Will Win: Boyhood My Vote:Boyhood
My review of Boyhood
Wes Anderson (The Grand Budapest Hotel)
Alejandro Gonzalez Iñarritu (Birdman)
Richard Linklater (Boyhood)
Bennett Miller (Foxcatcher)
Morten Tyldum (The Imitation Game)
I know Inarritu has won some leading up to awards but Linklater is due a statue and what he did in Boyhood is astonishing. It’s certainly one of the most profound movie going experiences I’ve ever had. For him to direct a film over 12 years how can you not give him the directing award and to make something so beautiful to boot. Come on!
Will Win: Richard Linklater My Vote: Richard Linklater
Best Lead Actor
Steve Carell (Foxcatcher)
Bradley Cooper (American Sniper)
Benedict Cumberbatch (The Imitation Game)
Michael Keaton (Birdman)
Eddie Redmayne (The Theory of Everything)
I have actually only seen 2 of these movies! I am going to try to get to American Sniper and Imitation Game this week but we will see. It looks like Eddie Redmayne is going to win and I think it is deserved. Cumberbatch love could come into play and the academy always does have soft spot for veterans like Keaton. I actually think he deserves to win even though I have issues with Birdman. His performance was very good. Redmayne is great as well. You forget he isn’t Stephen Hawking in the performance.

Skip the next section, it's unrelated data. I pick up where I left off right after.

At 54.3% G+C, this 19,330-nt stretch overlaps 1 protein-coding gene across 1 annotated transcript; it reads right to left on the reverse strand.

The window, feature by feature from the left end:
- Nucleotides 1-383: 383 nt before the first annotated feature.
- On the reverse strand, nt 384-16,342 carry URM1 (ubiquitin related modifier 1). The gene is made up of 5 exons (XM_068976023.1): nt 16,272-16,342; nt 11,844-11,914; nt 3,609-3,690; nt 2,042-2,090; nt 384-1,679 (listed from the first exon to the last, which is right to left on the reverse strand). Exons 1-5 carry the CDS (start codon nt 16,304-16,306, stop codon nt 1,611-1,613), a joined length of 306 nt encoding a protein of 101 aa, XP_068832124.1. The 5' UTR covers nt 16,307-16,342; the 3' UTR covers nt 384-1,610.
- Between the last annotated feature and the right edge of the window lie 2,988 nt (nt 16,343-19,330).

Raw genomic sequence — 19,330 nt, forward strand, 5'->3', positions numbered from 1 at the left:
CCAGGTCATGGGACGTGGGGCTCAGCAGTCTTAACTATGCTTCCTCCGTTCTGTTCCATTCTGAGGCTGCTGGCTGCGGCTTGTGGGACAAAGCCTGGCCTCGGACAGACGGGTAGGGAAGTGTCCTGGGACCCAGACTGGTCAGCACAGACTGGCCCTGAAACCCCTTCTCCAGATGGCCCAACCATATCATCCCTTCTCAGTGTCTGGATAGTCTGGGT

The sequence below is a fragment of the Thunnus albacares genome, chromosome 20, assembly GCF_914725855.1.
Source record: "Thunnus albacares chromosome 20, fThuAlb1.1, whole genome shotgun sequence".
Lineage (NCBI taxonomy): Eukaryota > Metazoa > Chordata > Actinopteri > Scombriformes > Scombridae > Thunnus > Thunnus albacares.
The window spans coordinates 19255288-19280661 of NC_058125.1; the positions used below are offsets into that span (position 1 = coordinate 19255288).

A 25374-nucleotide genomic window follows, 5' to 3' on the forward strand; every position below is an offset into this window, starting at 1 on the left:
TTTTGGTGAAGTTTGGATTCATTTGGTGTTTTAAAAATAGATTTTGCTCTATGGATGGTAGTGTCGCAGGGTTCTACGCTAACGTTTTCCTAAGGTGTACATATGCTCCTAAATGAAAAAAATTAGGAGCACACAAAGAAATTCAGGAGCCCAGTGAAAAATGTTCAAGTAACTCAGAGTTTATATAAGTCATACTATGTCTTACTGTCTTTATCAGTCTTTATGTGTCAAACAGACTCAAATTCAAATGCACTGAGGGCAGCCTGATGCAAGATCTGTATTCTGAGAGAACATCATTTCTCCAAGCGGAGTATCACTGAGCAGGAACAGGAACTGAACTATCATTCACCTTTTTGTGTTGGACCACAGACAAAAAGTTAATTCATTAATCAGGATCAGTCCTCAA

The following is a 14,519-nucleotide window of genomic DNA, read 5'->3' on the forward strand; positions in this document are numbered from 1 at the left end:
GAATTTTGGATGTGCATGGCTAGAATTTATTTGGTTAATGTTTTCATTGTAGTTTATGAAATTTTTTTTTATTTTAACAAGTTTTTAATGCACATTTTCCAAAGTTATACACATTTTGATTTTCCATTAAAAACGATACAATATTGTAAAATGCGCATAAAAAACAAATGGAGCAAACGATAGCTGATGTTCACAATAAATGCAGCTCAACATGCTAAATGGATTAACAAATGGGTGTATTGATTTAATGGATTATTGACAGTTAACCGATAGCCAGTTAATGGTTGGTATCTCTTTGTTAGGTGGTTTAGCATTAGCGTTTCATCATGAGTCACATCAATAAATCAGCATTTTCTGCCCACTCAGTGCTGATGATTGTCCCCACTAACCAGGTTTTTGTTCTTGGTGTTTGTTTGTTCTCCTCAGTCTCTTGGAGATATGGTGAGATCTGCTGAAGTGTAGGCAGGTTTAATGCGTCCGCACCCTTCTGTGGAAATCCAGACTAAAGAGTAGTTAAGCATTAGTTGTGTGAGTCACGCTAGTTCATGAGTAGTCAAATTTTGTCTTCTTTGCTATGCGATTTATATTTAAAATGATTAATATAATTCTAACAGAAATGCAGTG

Will Win: Eddie Redmayne My Vote: Michael Keaton (If I could give it to anyone it would be to Tom Hardy in Locke which was unforgettable)
Best lead actress
Marion Cotillard (Two Days, One Night)
Felicity Jones (The Theory of Everything)
Julianne Moore (Still Alice)
Rosamund Pike (Gone Girl)
Reese Witherspoon (Wild)
I have actually only seen 2 of these movies and to be honest wasn’t that crazy with either Rosamund Pike or Felicity Jones performances. Julianne Moore will win. It’s her 5th nomination I believe and she is evidently great in Still Alice.
Will Win: Julianne Moore My Vote: Weak year for female performances. I guess my favorite was Emily Blunt in Edge of Tomorrow. I can’t pick either of the 2 I’ve seen because I didn’t think they were good.
BEST SUPPORTING ACTOR
Robert Duvall (The Judge)
Ethan Hawke (Boyhood)
Edward Norton (Birdman)
Mark Ruffalo (Foxcatcher)
J.K. Simmons (Whiplash)